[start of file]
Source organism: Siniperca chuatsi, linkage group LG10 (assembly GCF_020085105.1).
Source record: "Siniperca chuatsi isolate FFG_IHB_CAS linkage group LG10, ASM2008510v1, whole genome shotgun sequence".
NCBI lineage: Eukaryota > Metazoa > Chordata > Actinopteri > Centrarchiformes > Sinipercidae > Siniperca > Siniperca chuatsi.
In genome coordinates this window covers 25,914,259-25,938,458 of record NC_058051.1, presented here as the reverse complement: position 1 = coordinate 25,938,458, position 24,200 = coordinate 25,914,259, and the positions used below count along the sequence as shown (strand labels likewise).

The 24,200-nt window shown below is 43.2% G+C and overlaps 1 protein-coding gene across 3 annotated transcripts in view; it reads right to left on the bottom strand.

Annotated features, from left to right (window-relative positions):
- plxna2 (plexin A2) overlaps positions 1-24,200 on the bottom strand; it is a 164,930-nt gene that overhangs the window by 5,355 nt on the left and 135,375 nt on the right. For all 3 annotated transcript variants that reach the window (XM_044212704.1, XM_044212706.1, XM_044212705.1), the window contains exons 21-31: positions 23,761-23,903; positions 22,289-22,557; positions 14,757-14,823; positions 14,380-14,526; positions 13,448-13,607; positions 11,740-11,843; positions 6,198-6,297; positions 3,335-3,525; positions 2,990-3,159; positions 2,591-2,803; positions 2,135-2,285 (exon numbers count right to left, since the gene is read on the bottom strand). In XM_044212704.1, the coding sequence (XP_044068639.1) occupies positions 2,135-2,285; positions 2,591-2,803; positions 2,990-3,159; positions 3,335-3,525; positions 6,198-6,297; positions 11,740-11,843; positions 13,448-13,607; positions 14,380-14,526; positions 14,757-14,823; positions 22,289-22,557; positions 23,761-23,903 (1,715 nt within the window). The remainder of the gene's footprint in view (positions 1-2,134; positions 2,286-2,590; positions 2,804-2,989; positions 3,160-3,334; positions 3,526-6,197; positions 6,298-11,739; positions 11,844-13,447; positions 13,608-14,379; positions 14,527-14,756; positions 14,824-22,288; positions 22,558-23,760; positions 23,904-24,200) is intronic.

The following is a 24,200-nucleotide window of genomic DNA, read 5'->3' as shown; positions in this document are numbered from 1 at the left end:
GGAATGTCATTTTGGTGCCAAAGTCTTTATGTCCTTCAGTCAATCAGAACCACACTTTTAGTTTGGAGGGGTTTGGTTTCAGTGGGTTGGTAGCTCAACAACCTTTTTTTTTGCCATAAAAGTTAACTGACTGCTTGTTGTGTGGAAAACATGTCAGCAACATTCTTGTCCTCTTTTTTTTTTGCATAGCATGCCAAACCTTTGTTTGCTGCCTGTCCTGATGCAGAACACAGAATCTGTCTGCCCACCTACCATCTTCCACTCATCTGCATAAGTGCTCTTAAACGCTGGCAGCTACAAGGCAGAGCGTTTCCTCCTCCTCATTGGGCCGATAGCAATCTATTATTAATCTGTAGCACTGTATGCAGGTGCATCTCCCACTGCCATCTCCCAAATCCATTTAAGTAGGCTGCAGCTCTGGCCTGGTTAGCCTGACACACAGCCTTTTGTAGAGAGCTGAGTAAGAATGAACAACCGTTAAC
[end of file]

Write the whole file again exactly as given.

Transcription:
Source organism: Siniperca chuatsi, linkage group LG10 (assembly GCF_020085105.1).
Source record: "Siniperca chuatsi isolate FFG_IHB_CAS linkage group LG10, ASM2008510v1, whole genome shotgun sequence".
NCBI lineage: Eukaryota > Metazoa > Chordata > Actinopteri > Centrarchiformes > Sinipercidae > Siniperca > Siniperca chuatsi.
In genome coordinates this window covers 25,914,259-25,938,458 of record NC_058051.1, presented here as the reverse complement: position 1 = coordinate 25,938,458, position 24,200 = coordinate 25,914,259, and the positions used below count along the sequence as shown (strand labels likewise).

The 24,200-nt window shown below is 43.2% G+C and overlaps 1 protein-coding gene across 3 annotated transcripts in view; it reads right to left on the bottom strand.

Annotated features, from left to right (window-relative positions):
- plxna2 (plexin A2) overlaps positions 1-24,200 on the bottom strand; it is a 164,930-nt gene that overhangs the window by 5,355 nt on the left and 135,375 nt on the right. For all 3 annotated transcript variants that reach the window (XM_044212704.1, XM_044212706.1, XM_044212705.1), the window contains exons 21-31: positions 23,761-23,903; positions 22,289-22,557; positions 14,757-14,823; positions 14,380-14,526; positions 13,448-13,607; positions 11,740-11,843; positions 6,198-6,297; positions 3,335-3,525; positions 2,990-3,159; positions 2,591-2,803; positions 2,135-2,285 (exon numbers count right to left, since the gene is read on the bottom strand). In XM_044212704.1, the coding sequence (XP_044068639.1) occupies positions 2,135-2,285; positions 2,591-2,803; positions 2,990-3,159; positions 3,335-3,525; positions 6,198-6,297; positions 11,740-11,843; positions 13,448-13,607; positions 14,380-14,526; positions 14,757-14,823; positions 22,289-22,557; positions 23,761-23,903 (1,715 nt within the window). The remainder of the gene's footprint in view (positions 1-2,134; positions 2,286-2,590; positions 2,804-2,989; positions 3,160-3,334; positions 3,526-6,197; positions 6,298-11,739; positions 11,844-13,447; positions 13,608-14,379; positions 14,527-14,756; positions 14,824-22,288; positions 22,558-23,760; positions 23,904-24,200) is intronic.

The following is a 24,200-nucleotide window of genomic DNA, read 5'->3' as shown; positions in this document are numbered from 1 at the left end:
GGAATGTCATTTTGGTGCCAAAGTCTTTATGTCCTTCAGTCAATCAGAACCACACTTTTAGTTTGGAGGGGTTTGGTTTCAGTGGGTTGGTAGCTCAACAACCTTTTTTTTTGCCATAAAAGTTAACTGACTGCTTGTTGTGTGGAAAACATGTCAGCAACATTCTTGTCCTCTTTTTTTTTTGCATAGCATGCCAAACCTTTGTTTGCTGCCTGTCCTGATGCAGAACACAGAATCTGTCTGCCCACCTACCATCTTCCACTCATCTGCATAAGTGCTCTTAAACGCTGGCAGCTACAAGGCAGAGCGTTTCCTCCTCCTCATTGGGCCGATAGCAATCTATTATTAATCTGTAGCACTGTATGCAGGTGCATCTCCCACTGCCATCTCCCAAATCCATTTAAGTAGGCTGCAGCTCTGGCCTGGTTAGCCTGACACACAGCCTTTTGTAGAGAGCTGAGTAAGAATGAACAACCGTTAAC